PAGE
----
The Forgotten History of Jingle Bells

The first episode of the Simpsons — Season 1, Episode 1 — debuted on December 17, 1989. Homer and Marge (with Maggie in tow) make their way to Springfield Elementary School for Lisa and Bart’s Christmas concert. Bart’s grade is singing a Christmas melody featuring the iconic song “Jingle Bells.” But Bart, as seen in this clip goes with some alternative lyrics — “Jingle Bells, Batman smells, Robin laid an egg; the Batmobile broke its wheel; the Joker got awa–,” resulting in him being pulled off-stage.

Jingle Bells, the lesson we should learn, is a wholesome Christmas song, not one to be manipulated by a rascally fourth grader. But that lesson is wrong. Jingle Bells is neither a wholesome song nor about Christmas.

The song we sing today was originally written by a guy named James Lord Pierpont. Pierpoint most likely wrote the lyrics in Medford, Massachusetts in 1850 although there is some debate around both the when and the where. (He first published the song in Savannah, Georgia, seven years later, and Savannah also lays claim to the song.) Those lyrics, to modern ears, sound very Christmasy — “dashing through the snow in a one-horse open sleigh” — but perhaps only glancingly so; there’s no mention of Christmas itself and the “sleigh” isn’t Santa’s. (Santa’s sleigh, recall, is an eight-reindeer one, with apologies to Rudolph.) Most likely, Pierpoint’s lyrics were inspired by Medford’s sleigh races — and, most likely (per Snopes), those lyrics were written for Thanksgiving, not Christmas — and for a Sunday school class at that.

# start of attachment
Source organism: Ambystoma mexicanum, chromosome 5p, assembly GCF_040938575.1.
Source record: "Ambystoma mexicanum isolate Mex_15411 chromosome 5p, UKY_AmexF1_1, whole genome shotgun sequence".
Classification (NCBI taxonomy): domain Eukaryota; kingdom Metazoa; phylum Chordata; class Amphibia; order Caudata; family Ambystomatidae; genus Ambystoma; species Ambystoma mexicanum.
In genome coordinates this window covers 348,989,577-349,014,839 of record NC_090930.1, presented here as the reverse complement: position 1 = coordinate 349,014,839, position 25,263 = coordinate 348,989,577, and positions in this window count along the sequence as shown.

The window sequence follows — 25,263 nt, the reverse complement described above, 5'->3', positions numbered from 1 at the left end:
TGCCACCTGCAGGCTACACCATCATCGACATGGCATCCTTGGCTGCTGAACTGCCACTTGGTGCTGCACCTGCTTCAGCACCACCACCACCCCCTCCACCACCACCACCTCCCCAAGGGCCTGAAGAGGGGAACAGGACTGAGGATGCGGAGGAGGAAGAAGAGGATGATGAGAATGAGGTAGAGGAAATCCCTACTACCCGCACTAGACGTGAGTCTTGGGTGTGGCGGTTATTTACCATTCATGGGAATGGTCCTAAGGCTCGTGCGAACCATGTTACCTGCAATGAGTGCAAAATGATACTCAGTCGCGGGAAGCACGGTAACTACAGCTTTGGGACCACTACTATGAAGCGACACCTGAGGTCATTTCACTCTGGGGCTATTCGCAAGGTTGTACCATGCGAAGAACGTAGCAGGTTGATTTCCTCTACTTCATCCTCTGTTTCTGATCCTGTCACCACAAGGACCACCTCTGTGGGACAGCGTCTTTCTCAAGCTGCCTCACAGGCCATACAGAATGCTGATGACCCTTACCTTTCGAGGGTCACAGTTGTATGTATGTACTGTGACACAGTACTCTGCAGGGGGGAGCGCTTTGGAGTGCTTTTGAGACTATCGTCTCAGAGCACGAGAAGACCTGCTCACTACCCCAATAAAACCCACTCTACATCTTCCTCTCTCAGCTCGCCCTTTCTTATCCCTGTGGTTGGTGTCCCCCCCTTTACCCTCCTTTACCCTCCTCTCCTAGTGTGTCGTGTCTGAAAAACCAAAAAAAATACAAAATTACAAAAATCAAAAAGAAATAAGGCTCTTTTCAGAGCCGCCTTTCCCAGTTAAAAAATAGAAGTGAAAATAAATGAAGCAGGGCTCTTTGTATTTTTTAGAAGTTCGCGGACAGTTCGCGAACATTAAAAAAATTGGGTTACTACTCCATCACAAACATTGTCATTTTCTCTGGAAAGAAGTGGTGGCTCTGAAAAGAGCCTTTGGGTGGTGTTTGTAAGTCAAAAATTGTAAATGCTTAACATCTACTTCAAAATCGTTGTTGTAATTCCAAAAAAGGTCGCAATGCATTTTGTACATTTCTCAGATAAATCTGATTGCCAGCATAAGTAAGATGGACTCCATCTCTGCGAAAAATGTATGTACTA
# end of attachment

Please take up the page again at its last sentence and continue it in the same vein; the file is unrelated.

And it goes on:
But there’s a problem with that theory: the rest of the lyrics don’t really scream “Sunday school.” The song doesn’t end after the verse you learn as a young child. The subsequent verses have references to a sleigh crash, a drag race-style rivalry with another sleigh driver, and — most un-Sunday school-ish — a note about galavanting with various women:

Now the ground is white
Go it while you’re young
Take the girls tonight
and sing this sleighing song

As the Atlantic points out, “it’s difficult to imagine fresh-faced children singing this for a Unitarian Thanksgiving service in the 1850s.” Another theory may be more likely: that Jingle Bells was a drinking song. The Atlantic continues: “‘Jingle Bells’ was a popular song to drink to in the 19th century, and that guests as parties would ‘jingle’ the ice cubes in their glasses while they sang along.”

So, Bart shouldn’t have been singing Jingle Bells in the first place — it is about the wrong holiday and the real lyrics aren’t suitable for your typical fourth grader. Let’s not blame him too much for calling Batman smelly.

Bonus fact: As of this writing, there are 625 episodes of The Simpsons. Bart Simpson appears in all but one — episode 440, titled “Four Great Women and a Manicure,” which debuted nearly 20 years after the series began. The episode is about Lisa’s first trip to get a manicure, and she and Marge share stories of four famous women, hence the title. Bart — not counting the couch gag in the opening credits — not only fails to make it on screen, but he isn’t even mentioned.

From the Archives: Putting It All Together: Just like Jingle Bells never mentions Christmas, the Humpty Dumpty rhyme never mentions that he’s an egg. So where does that come from? This is that story.